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How Record-Breaking Internet Speeds Could Consume More Bandwidth Than Ever Before

There's no question that Internet bandwidth speeds have been steadily increasing throughout the years. In 2007, high-speed Internet users in the U.S. averaged approximately 3.6 Mbps, or Megabits per second. In 2017, just 10 years later, that number rose to nearly 19 Mbps.

Now that we're well into 2020, bandwidth speeds have continued to skyrocket. In 2019, speed tests clocked the average mobile speed of U.S.-based Internet users to an average of 33.88 Mbps. While the exact speeds depend on many different factors, including service providers, geographical location, and more, it's safe to say that our networks are far more efficient – and quicker – than ever before.

Increasing Speeds Across the Board

According to some experts, we're in store for even greater speed increases in the coming years. In fact, researchers in Australia recently broke the world record for the fastest Internet speed. Clocking in at data speeds of 44.2 Terabits per second, or Tbps, the number is light years beyond that was is capable of modern, consumer-grade networks of today.

Nonetheless, Australian researchers have proven that faster Internet speeds are possible. Through their micro-comb technology, which utilizes a series of lasers to transfer data across tiny streams of light, they have been able to reach speeds that were – up until now – only possible in our wildest imaginations.

Bill Corcoran, an engineering lecturer with Monash University in the city of Melbourne, Australia, where the brunt of the research is taking place, stated: ''"We're currently getting a sneak-peak of how the infrastructure for the internet will hold up in two to three years' time, due to the unprecedented number of people using the internet for remote work, socializing and streaming. It's really showing us that we need to be able to scale the capacity of our internet connections."''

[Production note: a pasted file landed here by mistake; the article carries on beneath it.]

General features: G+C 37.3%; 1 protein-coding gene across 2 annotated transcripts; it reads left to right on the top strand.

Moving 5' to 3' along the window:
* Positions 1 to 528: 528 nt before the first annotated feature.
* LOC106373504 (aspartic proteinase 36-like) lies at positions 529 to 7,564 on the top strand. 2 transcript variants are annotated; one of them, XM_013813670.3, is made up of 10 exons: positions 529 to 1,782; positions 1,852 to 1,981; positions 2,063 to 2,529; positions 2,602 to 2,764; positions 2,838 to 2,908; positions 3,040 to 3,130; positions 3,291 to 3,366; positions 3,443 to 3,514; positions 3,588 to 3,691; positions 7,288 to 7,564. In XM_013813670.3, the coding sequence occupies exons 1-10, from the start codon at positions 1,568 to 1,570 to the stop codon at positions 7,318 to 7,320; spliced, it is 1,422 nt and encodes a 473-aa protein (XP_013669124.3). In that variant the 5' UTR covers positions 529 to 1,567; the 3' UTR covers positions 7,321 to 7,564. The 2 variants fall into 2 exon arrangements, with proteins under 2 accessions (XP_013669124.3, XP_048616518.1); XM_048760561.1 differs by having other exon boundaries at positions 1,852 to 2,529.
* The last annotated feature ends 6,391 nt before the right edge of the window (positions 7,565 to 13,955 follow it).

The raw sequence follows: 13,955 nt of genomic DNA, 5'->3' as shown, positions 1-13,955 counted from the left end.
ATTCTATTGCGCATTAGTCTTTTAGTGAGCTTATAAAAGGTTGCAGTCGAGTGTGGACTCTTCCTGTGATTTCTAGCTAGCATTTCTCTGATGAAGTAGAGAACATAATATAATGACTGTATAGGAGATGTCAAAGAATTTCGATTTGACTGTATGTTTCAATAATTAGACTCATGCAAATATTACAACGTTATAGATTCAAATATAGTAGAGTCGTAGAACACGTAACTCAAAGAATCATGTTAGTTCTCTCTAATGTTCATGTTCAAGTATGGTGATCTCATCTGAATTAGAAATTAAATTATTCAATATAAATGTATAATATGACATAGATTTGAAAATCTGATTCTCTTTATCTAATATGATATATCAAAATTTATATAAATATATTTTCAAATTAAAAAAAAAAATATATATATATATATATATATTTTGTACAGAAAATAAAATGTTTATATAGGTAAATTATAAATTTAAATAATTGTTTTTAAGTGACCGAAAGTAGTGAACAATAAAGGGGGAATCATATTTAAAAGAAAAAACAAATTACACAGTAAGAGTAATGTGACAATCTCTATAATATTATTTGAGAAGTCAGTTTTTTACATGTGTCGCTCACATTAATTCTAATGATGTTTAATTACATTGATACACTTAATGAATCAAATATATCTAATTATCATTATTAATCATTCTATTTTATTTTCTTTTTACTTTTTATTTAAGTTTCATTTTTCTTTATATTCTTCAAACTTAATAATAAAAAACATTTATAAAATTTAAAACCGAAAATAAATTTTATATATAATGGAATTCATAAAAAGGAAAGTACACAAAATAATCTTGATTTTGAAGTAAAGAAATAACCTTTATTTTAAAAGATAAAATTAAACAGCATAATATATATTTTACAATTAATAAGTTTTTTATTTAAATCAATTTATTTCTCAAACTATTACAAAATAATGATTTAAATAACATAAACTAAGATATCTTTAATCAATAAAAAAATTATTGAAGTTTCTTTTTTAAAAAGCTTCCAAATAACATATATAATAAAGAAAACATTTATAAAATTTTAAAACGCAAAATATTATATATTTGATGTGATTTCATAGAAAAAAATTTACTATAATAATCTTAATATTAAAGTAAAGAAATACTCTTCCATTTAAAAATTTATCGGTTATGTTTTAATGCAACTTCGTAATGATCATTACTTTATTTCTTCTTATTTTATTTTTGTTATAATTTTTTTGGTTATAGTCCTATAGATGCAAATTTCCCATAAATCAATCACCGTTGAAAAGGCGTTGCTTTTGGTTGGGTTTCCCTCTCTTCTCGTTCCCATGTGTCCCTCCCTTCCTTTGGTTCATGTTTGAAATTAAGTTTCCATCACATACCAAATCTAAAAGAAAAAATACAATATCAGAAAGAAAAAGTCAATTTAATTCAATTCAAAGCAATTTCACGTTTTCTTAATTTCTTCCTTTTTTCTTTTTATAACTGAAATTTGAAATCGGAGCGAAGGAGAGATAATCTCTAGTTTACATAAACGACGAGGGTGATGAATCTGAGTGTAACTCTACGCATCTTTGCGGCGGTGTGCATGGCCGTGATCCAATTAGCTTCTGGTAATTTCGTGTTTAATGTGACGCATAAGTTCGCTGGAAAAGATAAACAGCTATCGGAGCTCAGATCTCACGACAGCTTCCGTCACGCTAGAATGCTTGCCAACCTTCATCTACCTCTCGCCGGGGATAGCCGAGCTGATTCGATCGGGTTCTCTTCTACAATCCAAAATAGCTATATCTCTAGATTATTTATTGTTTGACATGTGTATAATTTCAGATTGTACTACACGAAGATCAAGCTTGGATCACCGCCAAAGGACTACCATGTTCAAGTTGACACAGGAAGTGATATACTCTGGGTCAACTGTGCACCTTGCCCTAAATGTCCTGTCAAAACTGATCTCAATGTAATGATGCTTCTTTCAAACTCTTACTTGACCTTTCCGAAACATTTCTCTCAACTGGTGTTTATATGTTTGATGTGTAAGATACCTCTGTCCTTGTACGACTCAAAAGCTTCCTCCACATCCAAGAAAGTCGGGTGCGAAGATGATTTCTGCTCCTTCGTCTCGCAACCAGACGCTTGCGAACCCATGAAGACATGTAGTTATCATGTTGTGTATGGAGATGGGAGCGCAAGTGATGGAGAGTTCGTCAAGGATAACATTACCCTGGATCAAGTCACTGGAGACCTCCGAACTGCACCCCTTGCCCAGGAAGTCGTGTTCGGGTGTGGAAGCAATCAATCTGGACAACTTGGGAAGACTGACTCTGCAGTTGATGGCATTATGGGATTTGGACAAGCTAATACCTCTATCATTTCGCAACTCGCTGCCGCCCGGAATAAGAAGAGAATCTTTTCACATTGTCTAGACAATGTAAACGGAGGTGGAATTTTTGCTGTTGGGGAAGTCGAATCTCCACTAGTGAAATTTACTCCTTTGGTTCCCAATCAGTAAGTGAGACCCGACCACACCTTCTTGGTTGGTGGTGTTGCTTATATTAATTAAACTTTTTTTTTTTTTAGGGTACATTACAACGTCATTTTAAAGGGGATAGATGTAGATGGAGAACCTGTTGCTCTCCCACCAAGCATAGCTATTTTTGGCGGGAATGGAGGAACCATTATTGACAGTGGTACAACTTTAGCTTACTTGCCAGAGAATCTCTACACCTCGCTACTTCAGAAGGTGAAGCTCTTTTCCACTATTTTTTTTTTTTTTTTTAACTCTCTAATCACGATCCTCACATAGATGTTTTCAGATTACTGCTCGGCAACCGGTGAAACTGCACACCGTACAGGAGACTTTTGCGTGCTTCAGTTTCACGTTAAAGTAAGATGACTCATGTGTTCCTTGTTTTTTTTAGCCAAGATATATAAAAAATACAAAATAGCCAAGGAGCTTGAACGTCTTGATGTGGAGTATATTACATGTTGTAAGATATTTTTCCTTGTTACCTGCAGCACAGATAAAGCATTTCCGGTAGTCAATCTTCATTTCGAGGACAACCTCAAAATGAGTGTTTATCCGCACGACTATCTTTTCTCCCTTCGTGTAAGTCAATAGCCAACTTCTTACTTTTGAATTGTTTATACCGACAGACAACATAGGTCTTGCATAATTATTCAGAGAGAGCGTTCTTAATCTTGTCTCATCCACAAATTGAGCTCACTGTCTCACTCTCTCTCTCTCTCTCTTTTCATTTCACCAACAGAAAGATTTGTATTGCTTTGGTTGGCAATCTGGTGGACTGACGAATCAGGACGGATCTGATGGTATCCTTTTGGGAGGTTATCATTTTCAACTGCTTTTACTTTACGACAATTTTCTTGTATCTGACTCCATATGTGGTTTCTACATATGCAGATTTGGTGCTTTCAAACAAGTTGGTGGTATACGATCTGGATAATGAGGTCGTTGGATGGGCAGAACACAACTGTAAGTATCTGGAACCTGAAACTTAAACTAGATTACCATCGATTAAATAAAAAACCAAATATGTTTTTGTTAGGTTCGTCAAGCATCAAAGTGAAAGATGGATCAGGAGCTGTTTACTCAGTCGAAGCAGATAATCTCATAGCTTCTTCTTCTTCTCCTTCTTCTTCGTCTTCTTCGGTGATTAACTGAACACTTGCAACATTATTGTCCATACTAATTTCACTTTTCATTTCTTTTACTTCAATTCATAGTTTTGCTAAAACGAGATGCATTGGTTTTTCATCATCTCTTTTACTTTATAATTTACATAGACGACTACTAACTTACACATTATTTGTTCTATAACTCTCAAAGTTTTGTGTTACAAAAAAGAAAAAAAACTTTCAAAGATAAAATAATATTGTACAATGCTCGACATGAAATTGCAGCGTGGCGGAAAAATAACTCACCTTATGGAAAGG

If that wasn't enough, all of this connectivity is stored within a single optical chip that is no larger than a standard coin – making it a prime candidate for usage in the consumer space. Unfortunately, it seems that the average computer user will have to wait a while before their network infrastructure is even capable of supporting such connectivity.

These speeds are so fast that they are capable of downloading approximately 1,000 high-definition movies in a single second. For now, however, the technology is aimed at next-gen research initiatives and CPU-intensive communications.

Arnan Mitchell, a professor at RMIT University in Melbourne, stated: "Initially, these would be attractive for ultra-high speed communications between data centers. However, we could imagine this technology becoming sufficiently low cost and compact that it could be deployed for commercial use by the general public in cities across the world."

There's no way to determine a potential timeline for consumer availability as of now, or if the technology will ever became available for consumers in the United States, but we're at least aware of the potential for such speeds. If nothing else, this serves as a new milestone for service providers within the U.S. and across the globe.


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